79 Above n. 1, 709.


land interfered with. There are problems with this approach. In standing by long held beliefs about the primacy of property, the majority risk continuing the exclusion of the interests of women and of children from the mainstream of the common law.

In his dissenting judgment, Lord Cooke offered an alternative approach which enables the expectations of the community to be considered. This method inevitably involved widening the traditional grounds for eligibility to sue in the tort. In particular, his use of international standards was a novel way of determining domestic law.

There are risks in changing the focus of the law. Confusion can result as subsequent courts struggle to interpret new facts in light of developments.

It must be ensured that new approaches are workable and retain the degree of certainty the common law strives for. However, conservatism for conservatism's sake is not desirable. The different analyses made by the Lord Cooke on the one hand and the majority on the other are perhaps best summarised in the famous words of Denning LJ as the difference between 'bold spirits and timorous souls. '80Both approaches are tenable. It is hoped that in the future more emphasis will be placed on the impact a decision will make, rather than striving for symmetry in the law to the exclusion of society's needs.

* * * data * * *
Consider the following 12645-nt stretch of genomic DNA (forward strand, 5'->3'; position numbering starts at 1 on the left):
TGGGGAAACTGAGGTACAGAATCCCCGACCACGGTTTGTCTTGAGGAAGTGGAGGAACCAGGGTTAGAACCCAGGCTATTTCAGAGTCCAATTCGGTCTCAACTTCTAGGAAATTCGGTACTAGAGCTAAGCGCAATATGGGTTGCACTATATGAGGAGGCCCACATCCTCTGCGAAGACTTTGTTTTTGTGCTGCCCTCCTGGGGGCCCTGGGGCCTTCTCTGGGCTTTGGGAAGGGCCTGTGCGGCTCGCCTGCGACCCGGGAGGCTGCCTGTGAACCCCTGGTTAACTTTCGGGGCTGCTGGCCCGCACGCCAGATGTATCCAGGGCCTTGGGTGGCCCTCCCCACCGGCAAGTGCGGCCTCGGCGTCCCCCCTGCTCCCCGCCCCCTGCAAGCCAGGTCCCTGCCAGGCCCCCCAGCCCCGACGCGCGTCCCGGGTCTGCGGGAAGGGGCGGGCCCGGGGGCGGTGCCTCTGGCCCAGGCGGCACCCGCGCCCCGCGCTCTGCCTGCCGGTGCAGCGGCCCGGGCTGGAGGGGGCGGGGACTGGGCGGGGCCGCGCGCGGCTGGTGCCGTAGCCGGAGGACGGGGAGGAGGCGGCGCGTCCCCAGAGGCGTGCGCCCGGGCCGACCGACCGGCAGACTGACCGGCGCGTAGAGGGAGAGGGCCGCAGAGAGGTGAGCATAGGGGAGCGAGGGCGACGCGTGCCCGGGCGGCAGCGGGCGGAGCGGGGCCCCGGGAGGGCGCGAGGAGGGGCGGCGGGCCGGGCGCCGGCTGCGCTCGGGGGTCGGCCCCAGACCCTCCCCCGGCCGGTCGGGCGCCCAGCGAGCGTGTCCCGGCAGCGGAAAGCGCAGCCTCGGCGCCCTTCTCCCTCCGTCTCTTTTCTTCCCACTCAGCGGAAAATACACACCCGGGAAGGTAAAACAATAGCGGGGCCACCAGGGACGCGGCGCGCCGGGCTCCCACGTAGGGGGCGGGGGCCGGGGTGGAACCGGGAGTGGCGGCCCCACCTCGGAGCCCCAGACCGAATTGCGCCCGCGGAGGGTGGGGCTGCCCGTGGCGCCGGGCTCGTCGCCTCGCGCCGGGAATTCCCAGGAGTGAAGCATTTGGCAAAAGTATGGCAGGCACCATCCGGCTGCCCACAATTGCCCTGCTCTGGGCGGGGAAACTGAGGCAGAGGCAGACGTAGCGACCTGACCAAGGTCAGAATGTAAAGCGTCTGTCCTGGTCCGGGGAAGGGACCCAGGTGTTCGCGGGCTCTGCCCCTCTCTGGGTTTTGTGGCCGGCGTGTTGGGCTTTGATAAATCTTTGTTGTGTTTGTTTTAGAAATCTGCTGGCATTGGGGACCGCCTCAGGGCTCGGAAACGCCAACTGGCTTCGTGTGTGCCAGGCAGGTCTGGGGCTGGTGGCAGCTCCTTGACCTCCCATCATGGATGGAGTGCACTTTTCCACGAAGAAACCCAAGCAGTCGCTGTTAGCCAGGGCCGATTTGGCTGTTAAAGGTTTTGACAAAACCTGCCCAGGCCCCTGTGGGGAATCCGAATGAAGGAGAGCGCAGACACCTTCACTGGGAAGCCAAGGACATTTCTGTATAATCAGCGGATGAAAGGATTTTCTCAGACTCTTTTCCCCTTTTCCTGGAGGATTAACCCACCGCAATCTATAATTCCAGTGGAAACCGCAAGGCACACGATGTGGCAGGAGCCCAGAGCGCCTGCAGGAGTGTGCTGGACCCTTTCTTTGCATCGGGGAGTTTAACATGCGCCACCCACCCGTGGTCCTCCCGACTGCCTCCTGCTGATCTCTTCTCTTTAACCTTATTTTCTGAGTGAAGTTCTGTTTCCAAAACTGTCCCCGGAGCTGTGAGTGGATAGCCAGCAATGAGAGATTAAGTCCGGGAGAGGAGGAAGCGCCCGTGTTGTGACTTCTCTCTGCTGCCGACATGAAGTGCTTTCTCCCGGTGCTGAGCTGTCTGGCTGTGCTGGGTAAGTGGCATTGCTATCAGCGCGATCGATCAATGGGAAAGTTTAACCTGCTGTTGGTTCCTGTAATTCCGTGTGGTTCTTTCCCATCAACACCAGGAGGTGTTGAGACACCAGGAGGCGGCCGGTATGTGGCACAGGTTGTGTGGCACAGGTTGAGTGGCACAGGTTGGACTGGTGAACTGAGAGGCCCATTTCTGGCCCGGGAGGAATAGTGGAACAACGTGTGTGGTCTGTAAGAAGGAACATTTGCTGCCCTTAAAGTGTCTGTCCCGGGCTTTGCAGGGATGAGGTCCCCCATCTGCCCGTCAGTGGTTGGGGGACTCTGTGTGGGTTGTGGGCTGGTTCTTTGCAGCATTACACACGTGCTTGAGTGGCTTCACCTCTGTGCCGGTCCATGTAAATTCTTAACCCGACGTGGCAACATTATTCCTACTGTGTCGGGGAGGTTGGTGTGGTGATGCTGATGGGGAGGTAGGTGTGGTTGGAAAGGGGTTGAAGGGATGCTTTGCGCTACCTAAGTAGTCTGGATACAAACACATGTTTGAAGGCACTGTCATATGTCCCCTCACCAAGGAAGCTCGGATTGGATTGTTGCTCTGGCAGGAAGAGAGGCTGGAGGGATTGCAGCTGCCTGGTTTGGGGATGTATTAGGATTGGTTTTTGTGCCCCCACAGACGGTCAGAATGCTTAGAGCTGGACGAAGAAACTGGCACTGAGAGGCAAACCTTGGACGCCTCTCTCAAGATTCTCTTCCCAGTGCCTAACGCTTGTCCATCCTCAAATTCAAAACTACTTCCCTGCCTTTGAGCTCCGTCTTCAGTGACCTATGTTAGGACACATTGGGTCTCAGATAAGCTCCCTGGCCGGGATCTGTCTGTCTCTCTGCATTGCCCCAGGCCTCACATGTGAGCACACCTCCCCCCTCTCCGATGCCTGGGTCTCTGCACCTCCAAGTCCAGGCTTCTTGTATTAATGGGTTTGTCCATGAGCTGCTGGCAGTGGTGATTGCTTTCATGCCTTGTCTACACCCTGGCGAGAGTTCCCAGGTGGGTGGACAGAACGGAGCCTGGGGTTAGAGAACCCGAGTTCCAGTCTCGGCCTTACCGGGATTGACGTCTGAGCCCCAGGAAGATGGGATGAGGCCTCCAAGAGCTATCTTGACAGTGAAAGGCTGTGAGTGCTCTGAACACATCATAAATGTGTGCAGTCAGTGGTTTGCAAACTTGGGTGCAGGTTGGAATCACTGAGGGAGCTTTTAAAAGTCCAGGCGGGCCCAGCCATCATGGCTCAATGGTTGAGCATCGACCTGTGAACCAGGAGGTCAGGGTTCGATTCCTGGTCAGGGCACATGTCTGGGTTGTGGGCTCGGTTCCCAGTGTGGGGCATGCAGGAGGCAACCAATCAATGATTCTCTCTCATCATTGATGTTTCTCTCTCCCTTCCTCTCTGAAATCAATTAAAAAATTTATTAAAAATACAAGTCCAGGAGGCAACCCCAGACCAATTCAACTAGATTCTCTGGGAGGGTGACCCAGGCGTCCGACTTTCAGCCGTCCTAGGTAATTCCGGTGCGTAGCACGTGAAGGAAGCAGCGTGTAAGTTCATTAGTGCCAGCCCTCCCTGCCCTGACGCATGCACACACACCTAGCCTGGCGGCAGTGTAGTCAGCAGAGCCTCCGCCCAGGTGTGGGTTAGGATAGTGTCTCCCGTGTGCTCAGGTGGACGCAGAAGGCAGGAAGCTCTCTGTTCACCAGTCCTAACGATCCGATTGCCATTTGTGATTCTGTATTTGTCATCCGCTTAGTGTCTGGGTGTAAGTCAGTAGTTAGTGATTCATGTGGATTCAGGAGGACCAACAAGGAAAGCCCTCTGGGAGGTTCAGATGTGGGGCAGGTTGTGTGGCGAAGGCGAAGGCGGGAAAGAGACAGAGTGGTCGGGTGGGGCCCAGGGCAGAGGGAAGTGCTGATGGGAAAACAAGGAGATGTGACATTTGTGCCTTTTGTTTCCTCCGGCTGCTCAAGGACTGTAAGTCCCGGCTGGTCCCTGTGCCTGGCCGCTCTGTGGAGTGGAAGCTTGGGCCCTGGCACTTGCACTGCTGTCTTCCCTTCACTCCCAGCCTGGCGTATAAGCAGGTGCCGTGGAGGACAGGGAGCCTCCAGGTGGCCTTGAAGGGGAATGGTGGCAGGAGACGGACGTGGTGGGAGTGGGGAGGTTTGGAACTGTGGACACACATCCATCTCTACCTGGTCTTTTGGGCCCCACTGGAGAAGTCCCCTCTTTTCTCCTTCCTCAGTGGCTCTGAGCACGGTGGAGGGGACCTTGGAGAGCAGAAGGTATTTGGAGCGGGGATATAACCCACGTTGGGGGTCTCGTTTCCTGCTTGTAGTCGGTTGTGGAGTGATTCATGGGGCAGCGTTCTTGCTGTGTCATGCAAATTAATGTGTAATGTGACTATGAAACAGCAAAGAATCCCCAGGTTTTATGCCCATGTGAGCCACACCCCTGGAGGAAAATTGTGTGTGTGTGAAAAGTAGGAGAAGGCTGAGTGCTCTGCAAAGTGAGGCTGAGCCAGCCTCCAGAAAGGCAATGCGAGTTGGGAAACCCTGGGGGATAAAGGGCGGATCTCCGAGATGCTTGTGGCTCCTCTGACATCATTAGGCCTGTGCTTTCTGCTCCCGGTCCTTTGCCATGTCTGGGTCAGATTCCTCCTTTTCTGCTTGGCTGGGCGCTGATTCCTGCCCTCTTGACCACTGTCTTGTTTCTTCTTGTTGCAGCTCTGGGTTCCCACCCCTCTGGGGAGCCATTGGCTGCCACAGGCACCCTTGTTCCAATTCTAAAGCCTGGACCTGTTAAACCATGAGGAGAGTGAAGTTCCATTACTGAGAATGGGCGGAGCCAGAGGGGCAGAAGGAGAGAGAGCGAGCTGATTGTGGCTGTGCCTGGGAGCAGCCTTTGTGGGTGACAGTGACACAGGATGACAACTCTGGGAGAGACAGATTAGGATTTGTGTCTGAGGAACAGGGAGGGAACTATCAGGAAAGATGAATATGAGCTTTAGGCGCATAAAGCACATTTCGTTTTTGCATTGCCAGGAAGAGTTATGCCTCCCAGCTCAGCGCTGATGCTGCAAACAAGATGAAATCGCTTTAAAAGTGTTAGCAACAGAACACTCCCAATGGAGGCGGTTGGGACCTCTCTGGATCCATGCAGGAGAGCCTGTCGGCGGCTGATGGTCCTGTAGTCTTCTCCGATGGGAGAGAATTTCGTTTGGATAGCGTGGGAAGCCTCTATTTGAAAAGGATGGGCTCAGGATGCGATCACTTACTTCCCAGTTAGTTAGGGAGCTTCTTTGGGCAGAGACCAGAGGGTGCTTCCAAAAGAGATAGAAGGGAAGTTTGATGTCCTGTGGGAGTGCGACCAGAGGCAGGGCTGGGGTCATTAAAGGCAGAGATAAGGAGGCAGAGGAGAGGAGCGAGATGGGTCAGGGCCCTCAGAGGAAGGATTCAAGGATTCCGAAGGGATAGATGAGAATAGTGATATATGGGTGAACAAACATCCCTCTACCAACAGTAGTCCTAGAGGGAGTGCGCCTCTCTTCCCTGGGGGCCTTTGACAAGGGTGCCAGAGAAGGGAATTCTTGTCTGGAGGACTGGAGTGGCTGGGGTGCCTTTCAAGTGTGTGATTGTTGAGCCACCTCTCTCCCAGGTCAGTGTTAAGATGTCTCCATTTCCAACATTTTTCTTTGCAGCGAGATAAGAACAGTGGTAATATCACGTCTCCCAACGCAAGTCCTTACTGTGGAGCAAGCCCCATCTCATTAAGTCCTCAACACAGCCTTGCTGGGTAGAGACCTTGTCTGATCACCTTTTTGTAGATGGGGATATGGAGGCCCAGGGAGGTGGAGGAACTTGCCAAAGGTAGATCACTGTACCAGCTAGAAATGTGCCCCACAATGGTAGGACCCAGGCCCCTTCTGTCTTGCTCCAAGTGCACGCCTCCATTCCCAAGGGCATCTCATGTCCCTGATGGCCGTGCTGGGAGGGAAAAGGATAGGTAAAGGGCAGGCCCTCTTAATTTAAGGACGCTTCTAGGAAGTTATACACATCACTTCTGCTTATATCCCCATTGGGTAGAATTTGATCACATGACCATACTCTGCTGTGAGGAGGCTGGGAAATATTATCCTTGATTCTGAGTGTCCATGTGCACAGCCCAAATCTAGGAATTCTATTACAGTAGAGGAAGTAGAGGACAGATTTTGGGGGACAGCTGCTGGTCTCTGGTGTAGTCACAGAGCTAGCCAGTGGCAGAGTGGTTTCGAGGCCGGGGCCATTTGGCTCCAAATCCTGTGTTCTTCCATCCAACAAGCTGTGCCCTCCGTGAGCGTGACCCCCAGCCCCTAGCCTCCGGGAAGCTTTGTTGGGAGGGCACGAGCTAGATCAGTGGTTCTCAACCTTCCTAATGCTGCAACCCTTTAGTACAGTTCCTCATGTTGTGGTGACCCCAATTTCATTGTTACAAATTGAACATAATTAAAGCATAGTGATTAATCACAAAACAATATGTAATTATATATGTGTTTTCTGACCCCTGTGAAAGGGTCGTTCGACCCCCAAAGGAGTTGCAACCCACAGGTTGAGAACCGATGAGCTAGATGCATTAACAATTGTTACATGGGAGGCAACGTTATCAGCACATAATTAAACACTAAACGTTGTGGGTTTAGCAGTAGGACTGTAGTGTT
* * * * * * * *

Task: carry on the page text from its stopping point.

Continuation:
Candler v Crane, Christmas & Co [1951] 2 KB 164.



Bradley, C.A. and Goldsmith, J.L., "Customary International Law as Federal Common Law: A Critique of the Modem Position" (1997) 110 Harvard LR 816.

Buckley, P., The Law of Nuisance (2ed, Brookers, London, 1996).

Cheer, U., "Neighbours, Nuisance and Negligence" [1996] NZLJ 245 . Cooke, E ., "A Development in the Tort of Private Nuisance" (1994) 57 MLR 289.

English, R., "The Tenant, his Wife, the Lodger and their Telly: a Spot of Nuisance in Docklands" (1996) 59 MLR 726.